Where Does That Wire Go?

Tracing wires on the cheap

Where Does That Wire Go?

Where Does That Wire Go - Tracing Wires on the Cheap

Before we begin, let's get the seamingly obvious out of the way: unless you know there's no power going to a wire, DON'T TOUCH IT.

My new house has a whack of speaker wire running through it, which is great for a stealthy stereo setup, but it seems to go all over the place. I have no idea which ones go where. My plumber suggested this great trick. It works perfectly on speaker wire, but can also be used for any kind of cable with more than one wire in it.  

Here's what you'll need:

Circuit Tester and 9V Battery

  • 9V Battery
  • A Circuit Tester ($6.99 at Canadian Tire)
  • A rubber band (the thick ones from broccoli bunches work best), or piece of electrical tape

At one end of the cable, wrap one wire around the positive post of the battery, and another on the negative post. With speaker wire, you only have two wires, so it's simple, but you can do this with other wires too, including Ethernet (internet) cables. It may mean you have to get creative about how you get your wires connected to the battery — but where there's a will, there's a way*. Use the rubber band or tape to lock the wires down on the battery so they don't move once you walk away. Use your circuit tester to make sure the wire connection is good. The little light will glow if you've got a good connection.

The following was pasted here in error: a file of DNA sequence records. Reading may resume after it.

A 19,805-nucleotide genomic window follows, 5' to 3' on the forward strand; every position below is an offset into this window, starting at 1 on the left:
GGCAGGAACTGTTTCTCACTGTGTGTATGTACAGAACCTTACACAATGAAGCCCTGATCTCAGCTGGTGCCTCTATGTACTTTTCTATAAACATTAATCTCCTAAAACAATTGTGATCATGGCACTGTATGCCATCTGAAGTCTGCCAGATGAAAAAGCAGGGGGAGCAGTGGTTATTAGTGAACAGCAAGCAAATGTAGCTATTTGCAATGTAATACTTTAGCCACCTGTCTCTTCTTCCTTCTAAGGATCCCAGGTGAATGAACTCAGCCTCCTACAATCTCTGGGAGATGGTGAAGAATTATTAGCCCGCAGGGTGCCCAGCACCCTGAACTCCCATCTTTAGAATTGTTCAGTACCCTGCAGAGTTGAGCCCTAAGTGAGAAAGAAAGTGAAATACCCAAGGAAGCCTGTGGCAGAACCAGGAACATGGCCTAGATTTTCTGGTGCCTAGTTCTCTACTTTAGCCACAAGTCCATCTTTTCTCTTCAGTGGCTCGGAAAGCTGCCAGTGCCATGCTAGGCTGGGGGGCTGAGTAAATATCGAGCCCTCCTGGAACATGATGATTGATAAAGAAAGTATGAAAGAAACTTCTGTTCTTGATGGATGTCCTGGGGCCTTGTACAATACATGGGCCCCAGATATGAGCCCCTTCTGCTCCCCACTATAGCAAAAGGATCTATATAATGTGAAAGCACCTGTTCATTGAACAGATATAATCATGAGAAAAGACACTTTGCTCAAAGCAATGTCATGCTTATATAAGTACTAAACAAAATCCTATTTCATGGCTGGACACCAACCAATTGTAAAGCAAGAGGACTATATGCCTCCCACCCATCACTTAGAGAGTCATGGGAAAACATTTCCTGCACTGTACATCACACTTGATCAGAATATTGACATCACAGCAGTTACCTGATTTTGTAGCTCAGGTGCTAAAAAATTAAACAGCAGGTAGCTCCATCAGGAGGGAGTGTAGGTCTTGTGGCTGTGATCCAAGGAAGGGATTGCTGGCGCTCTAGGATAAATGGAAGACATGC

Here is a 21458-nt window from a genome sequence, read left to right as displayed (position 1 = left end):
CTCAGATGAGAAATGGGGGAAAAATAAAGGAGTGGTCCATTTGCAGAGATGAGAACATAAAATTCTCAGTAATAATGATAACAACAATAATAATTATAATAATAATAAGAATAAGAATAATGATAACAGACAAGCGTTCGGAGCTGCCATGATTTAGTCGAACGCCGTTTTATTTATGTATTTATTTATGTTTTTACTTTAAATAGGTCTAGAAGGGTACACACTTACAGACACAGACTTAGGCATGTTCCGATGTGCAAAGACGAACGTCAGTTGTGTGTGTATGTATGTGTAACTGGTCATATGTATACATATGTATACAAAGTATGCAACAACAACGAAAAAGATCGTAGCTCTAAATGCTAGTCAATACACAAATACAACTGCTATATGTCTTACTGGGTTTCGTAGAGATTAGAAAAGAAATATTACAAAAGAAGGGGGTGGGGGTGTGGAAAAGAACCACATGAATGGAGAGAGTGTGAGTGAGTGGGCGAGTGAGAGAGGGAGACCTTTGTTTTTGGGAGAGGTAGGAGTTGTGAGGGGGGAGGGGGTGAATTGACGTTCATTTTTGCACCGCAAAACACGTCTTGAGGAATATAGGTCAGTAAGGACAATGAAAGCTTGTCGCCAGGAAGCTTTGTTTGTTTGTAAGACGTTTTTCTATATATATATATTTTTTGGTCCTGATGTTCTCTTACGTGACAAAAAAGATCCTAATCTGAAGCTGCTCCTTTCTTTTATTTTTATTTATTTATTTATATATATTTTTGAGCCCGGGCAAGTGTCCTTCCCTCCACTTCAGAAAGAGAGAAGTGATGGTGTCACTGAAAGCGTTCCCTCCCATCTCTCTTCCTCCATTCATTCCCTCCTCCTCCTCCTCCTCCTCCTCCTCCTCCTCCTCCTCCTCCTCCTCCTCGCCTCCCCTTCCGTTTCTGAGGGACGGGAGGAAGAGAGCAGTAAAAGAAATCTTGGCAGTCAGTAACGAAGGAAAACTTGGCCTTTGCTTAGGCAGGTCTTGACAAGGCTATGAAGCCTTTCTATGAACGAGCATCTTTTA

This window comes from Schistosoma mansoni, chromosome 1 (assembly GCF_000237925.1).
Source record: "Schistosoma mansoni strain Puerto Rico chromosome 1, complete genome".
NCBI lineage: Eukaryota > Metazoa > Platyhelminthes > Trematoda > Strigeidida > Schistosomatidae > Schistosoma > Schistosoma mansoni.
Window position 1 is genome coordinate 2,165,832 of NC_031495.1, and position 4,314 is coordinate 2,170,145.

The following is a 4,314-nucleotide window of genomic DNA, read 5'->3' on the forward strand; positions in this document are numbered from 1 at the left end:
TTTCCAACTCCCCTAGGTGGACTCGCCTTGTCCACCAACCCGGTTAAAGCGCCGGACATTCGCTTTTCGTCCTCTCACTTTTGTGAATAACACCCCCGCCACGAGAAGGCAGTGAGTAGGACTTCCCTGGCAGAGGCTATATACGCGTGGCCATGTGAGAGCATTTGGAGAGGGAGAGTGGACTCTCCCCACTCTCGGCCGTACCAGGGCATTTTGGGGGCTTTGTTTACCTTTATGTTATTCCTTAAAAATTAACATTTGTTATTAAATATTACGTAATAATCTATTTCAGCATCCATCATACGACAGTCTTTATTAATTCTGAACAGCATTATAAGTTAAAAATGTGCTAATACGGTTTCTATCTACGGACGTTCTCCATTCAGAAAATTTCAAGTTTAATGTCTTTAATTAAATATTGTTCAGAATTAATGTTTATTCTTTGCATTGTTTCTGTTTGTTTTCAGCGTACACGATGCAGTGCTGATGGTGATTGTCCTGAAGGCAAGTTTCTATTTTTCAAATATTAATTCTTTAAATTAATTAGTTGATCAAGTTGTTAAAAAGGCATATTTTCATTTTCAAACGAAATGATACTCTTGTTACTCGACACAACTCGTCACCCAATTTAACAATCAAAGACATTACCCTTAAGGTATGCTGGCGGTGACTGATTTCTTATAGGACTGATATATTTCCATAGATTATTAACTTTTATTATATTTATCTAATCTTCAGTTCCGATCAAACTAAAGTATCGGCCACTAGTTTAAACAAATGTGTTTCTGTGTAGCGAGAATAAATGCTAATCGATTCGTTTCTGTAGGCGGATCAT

Now, simply wander around and touch both ends of your circuit tester to the ends of the suspected termination for that cable. If you find the right one, your tester will glow. In my case, the mystery wire ended behind my sofa in the family room. I can now pump the same music throughout the whole main floor!

The alternative, which is totally pimp, is to buy a Wire Tracer (a.k.a. "Toner") which will let you trace wires through walls via an audible "tone" which is emitted whenever the tracer is close to the wire. They are about $100-$200 and available at places like Home Depot, Canadian Tire, Lowes, etc.

Let me know if have any questions, or other ideas! You can find me on Twitter as @squrrell.

*For Ethernet cables, you can create your own test plugs using something called an "Ethernet Keystone Punch-down", which I've purchased in the past in-store from The Source.